The county’s prosecuting attorney is seeking 2016 budget hikes far higher than those of some other departments, according to documents presented to the Board of Island County Commissioners this week and last during budget workshops.
The prosecutor, Greg Banks, estimated his department’s 2016 expenditures at $2.07 million, up $532,300 or 34 percent, from this year’s budgeted expenses.
In contrast, for example, the clerk’s office is seeking an increase of only 3 percent, to $555,950 from $535,600. The coroner is seeking an increase of 2 percent, to $280,800 from $275,200. The county’s 15 departments continue to present their 2016 budgets at preliminary workshops continuing through Friday.
The sheriff’s office might also request a major increase, though that won’t be clear until a report on the county jail has been received at the end of September, said county Budget Director Elaine Marlow.
“If we don’t consider jails, (Banks’ budget) is probably the highest increase,” Marlow said.
Banks’ office appears to be trying to compensate for salary shortfalls revealed earlier this month in a study. That study “didn’t come as a surprise to me — it was welcome news to the people in my office,” Banks said Friday at a budget workshop. “I know we’re pretty far down there in terms of what our attorneys get paid.”
But he added Monday that he won’t be shocked if he gets less than he’s asked for.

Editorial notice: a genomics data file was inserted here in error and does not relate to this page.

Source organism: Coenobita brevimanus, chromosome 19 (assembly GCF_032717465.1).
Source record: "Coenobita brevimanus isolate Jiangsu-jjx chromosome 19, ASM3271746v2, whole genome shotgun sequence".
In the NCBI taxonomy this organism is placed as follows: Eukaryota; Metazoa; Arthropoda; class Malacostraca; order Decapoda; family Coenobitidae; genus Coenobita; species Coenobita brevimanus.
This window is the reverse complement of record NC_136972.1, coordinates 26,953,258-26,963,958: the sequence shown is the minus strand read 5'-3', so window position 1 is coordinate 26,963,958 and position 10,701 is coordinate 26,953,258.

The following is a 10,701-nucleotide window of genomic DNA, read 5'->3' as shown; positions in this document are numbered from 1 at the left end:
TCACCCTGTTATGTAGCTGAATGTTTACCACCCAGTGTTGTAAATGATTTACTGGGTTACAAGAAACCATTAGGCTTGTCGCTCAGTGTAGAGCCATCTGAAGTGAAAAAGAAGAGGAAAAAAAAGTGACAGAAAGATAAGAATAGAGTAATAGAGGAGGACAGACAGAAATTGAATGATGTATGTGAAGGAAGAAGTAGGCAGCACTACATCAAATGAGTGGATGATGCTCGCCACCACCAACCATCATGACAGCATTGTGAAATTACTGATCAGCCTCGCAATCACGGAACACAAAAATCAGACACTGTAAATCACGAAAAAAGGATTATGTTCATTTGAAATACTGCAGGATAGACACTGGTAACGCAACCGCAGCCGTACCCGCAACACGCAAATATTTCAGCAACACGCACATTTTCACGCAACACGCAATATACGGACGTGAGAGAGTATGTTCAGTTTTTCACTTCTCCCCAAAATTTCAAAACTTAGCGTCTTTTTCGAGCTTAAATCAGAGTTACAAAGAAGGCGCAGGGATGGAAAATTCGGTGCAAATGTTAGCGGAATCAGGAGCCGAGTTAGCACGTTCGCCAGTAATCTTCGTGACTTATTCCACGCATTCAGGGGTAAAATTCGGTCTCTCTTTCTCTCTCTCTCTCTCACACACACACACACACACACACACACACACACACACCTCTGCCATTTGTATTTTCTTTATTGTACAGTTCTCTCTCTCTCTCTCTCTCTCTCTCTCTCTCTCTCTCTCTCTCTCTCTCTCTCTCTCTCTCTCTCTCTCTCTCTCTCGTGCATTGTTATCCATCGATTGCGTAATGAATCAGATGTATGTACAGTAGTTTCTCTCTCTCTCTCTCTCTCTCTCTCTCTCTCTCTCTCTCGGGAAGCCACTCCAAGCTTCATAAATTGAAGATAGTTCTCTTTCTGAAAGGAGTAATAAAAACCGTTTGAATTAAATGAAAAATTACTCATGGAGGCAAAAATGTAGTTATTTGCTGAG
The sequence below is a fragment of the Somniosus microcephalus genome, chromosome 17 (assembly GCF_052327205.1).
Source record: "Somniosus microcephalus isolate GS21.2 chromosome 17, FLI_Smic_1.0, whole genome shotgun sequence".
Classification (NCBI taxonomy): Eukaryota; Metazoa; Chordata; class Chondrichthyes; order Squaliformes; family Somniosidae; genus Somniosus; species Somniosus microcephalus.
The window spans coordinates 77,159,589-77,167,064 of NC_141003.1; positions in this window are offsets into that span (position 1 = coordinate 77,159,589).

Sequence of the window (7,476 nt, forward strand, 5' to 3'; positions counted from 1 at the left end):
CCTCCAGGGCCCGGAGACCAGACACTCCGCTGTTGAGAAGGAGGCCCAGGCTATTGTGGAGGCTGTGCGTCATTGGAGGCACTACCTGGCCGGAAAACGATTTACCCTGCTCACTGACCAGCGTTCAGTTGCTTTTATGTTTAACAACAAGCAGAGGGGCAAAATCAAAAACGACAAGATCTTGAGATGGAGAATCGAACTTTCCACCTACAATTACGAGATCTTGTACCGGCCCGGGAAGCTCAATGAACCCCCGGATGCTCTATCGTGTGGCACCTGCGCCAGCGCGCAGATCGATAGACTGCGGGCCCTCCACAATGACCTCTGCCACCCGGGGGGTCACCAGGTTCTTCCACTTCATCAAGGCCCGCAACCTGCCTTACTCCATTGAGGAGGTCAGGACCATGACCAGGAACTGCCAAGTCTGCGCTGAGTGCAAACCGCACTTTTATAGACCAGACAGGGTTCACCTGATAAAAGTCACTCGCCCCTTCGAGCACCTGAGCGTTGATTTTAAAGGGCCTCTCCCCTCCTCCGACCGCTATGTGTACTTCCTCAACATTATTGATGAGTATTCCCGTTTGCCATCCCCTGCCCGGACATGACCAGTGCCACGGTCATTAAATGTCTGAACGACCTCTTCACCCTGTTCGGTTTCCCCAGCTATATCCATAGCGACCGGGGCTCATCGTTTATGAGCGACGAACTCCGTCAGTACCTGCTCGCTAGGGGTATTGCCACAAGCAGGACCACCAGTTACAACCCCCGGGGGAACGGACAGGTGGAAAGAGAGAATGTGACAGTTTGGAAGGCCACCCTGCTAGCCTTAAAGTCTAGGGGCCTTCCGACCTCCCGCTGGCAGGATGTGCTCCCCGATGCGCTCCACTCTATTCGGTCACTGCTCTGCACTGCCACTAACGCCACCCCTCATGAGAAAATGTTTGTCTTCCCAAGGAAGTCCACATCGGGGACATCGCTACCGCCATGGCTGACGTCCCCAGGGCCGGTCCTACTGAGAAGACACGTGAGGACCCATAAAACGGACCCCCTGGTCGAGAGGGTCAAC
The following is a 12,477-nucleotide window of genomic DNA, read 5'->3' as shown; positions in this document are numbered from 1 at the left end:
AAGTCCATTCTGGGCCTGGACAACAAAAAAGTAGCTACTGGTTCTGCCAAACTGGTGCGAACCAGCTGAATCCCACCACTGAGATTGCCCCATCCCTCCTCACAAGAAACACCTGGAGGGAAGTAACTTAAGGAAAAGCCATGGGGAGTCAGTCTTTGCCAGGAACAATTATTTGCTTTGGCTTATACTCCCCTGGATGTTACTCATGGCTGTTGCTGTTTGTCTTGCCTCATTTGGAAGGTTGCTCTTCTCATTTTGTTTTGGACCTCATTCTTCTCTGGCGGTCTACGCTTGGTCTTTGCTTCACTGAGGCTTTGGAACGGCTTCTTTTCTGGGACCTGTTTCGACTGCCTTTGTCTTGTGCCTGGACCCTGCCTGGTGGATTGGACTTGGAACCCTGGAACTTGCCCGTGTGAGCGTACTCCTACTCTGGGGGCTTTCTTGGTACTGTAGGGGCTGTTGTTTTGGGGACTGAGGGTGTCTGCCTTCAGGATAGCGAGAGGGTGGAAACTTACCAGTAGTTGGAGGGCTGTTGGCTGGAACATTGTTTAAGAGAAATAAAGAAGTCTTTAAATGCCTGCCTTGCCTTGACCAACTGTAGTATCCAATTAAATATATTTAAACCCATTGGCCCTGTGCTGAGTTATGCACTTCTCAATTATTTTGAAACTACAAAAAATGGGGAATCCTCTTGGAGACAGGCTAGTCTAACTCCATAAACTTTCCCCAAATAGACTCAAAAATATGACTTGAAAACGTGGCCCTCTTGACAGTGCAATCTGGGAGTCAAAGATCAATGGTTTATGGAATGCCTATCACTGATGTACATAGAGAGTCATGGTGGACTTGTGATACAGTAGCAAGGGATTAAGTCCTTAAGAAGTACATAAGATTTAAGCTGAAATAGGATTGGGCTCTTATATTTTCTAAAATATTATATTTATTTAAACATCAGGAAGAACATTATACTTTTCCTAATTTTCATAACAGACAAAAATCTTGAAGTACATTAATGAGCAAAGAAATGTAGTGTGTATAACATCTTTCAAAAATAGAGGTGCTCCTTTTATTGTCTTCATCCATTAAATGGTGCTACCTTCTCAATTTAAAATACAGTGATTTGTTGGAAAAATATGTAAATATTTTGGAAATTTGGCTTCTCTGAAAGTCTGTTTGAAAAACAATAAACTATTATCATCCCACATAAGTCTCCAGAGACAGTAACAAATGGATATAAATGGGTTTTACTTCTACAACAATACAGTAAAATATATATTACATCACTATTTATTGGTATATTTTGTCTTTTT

“It seems like I’m asking for the moon,” he said in an interview. “I’d be pleasantly surprised if all the recommended salary increases were approved. I was trying to give (the commissioners) the full picture of what’s needed.”
Under his 2016 proposed budget, every current employee except Banks himself is slated to get a raise of between $3,238 and $10,440, for a total of $87,880. These increases appear on a worksheet under the heading “salary survey potential.”
Banks’ office in 2016 is also seeking an additional 3.5 full-time employees (budgeted at $252,885) and salary increases for existing employees ($110,320). He wants $139,000 in termination payouts, in case employees leave during 2016, and $7,250 for increases in operations.
Among the new employees the prosecutor’s office wants are a full-time civil paralegal, a full-time civil deputy prosecutor and a full-time criminal investigator. The office also wants to make a paralegal-receptionist a full-time employee rather than a half-time worker.
Apart from salary survey-related increases, four attorneys are slated to get a raise next year of between $4,330 and $5,640 each, and a deputy prosecuting attorney could get a raise of $3,550.
The salary survey, released earlier this month by the county’s human resources director, showed that remuneration in the prosecutor’s office tends to be below average.
A deputy prosecutor II position, which is an attorney with some level of experience, has a midpoint salary of $32.88 an hour. The midpoint salary in comparable counties is $38.52. That’s a difference of nearly $12,000 a year.
Both the chief criminal prosecuting attorney and the chief civil prosecuting attorney make between $3 and $4 less an hour than their colleagues in other counties. The senior paralegal salary midpoint is $19.22 an hour, while the midpoint is $25.03.
More detailed budget workshops, all of them open to the public, will continue through November, said Marlow, the budget director. A public hearing on the final budget is scheduled for Dec. 7. By law, the commissioners must adopt the 2016 budget by Dec. 31, Marlow said.